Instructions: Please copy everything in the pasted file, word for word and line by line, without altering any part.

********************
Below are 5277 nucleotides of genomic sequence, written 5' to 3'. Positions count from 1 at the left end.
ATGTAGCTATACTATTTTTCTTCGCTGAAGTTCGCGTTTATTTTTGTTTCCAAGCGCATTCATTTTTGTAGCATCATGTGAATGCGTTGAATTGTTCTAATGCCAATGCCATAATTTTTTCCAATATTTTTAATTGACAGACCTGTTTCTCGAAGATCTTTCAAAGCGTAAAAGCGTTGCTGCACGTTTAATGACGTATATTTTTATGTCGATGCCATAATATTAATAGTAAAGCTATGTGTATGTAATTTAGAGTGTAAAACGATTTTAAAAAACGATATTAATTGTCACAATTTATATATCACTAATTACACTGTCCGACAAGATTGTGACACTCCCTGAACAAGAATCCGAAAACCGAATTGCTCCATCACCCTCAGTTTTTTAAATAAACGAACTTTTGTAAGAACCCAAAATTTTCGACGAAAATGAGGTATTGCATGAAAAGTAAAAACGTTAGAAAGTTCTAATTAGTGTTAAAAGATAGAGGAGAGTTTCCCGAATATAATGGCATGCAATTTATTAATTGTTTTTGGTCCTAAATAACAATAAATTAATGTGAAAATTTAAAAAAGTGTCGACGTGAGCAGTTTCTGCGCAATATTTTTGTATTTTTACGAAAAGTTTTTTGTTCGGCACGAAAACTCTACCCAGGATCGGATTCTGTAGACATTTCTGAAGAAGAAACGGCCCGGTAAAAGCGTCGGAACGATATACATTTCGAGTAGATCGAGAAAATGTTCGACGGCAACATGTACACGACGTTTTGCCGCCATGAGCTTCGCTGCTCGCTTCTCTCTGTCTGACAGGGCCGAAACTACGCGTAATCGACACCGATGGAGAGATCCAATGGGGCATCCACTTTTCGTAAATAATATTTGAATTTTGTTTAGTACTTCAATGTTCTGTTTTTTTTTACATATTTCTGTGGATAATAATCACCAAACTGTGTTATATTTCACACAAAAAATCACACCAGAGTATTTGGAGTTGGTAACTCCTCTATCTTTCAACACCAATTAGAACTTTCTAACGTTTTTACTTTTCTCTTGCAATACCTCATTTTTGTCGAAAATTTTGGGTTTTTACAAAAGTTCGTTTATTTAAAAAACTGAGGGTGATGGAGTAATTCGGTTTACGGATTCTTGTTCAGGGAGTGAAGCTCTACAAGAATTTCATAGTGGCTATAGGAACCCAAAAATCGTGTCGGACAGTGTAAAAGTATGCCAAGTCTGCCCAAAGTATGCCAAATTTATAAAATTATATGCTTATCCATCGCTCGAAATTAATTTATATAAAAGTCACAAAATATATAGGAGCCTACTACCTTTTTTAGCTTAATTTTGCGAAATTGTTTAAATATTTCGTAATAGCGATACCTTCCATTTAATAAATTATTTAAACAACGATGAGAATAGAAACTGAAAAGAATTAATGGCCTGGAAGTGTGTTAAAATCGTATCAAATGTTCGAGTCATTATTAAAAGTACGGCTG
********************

Below are 5277 nucleotides of genomic sequence, written 5' to 3'. Positions count from 1 at the left end.
ATGTAGCTATACTATTTTTCTTCGCTGAAGTTCGCGTTTATTTTTGTTTCCAAGCGCATTCATTTTTGTAGCATCATGTGAATGCGTTGAATTGTTCTAATGCCAATGCCATAATTTTTTCCAATATTTTTAATTGACAGACCTGTTTCTCGAAGATCTTTCAAAGCGTAAAAGCGTTGCTGCACGTTTAATGACGTATATTTTTATGTCGATGCCATAATATTAATAGTAAAGCTATGTGTATGTAATTTAGAGTGTAAAACGATTTTAAAAAACGATATTAATTGTCACAATTTATATATCACTAATTACACTGTCCGACAAGATTGTGACACTCCCTGAACAAGAATCCGAAAACCGAATTGCTCCATCACCCTCAGTTTTTTAAATAAACGAACTTTTGTAAGAACCCAAAATTTTCGACGAAAATGAGGTATTGCATGAAAAGTAAAAACGTTAGAAAGTTCTAATTAGTGTTAAAAGATAGAGGAGAGTTTCCCGAATATAATGGCATGCAATTTATTAATTGTTTTTGGTCCTAAATAACAATAAATTAATGTGAAAATTTAAAAAAGTGTCGACGTGAGCAGTTTCTGCGCAATATTTTTGTATTTTTACGAAAAGTTTTTTGTTCGGCACGAAAACTCTACCCAGGATCGGATTCTGTAGACATTTCTGAAGAAGAAACGGCCCGGTAAAAGCGTCGGAACGATATACATTTCGAGTAGATCGAGAAAATGTTCGACGGCAACATGTACACGACGTTTTGCCGCCATGAGCTTCGCTGCTCGCTTCTCTCTGTCTGACAGGGCCGAAACTACGCGTAATCGACACCGATGGAGAGATCCAATGGGGCATCCACTTTTCGTAAATAATATTTGAATTTTGTTTAGTACTTCAATGTTCTGTTTTTTTTTACATATTTCTGTGGATAATAATCACCAAACTGTGTTATATTTCACACAAAAAATCACACCAGAGTATTTGGAGTTGGTAACTCCTCTATCTTTCAACACCAATTAGAACTTTCTAACGTTTTTACTTTTCTCTTGCAATACCTCATTTTTGTCGAAAATTTTGGGTTTTTACAAAAGTTCGTTTATTTAAAAAACTGAGGGTGATGGAGTAATTCGGTTTACGGATTCTTGTTCAGGGAGTGAAGCTCTACAAGAATTTCATAGTGGCTATAGGAACCCAAAAATCGTGTCGGACAGTGTAAAAGTATGCCAAGTCTGCCCAAAGTATGCCAAATTTATAAAATTATATGCTTATCCATCGCTCGAAATTAATTTATATAAAAGTCACAAAATATATAGGAGCCTACTACCTTTTTTAGCTTAATTTTGCGAAATTGTTTAAATATTTCGTAATAGCGATACCTTCCATTTAATAAATTATTTAAACAACGATGAGAATAGAAACTGAAAAGAATTAATGGCCTGGAAGTGTGTTAAAATCGTATCAAATGTTCGAGTCATTATTAAAAGTACGGCTG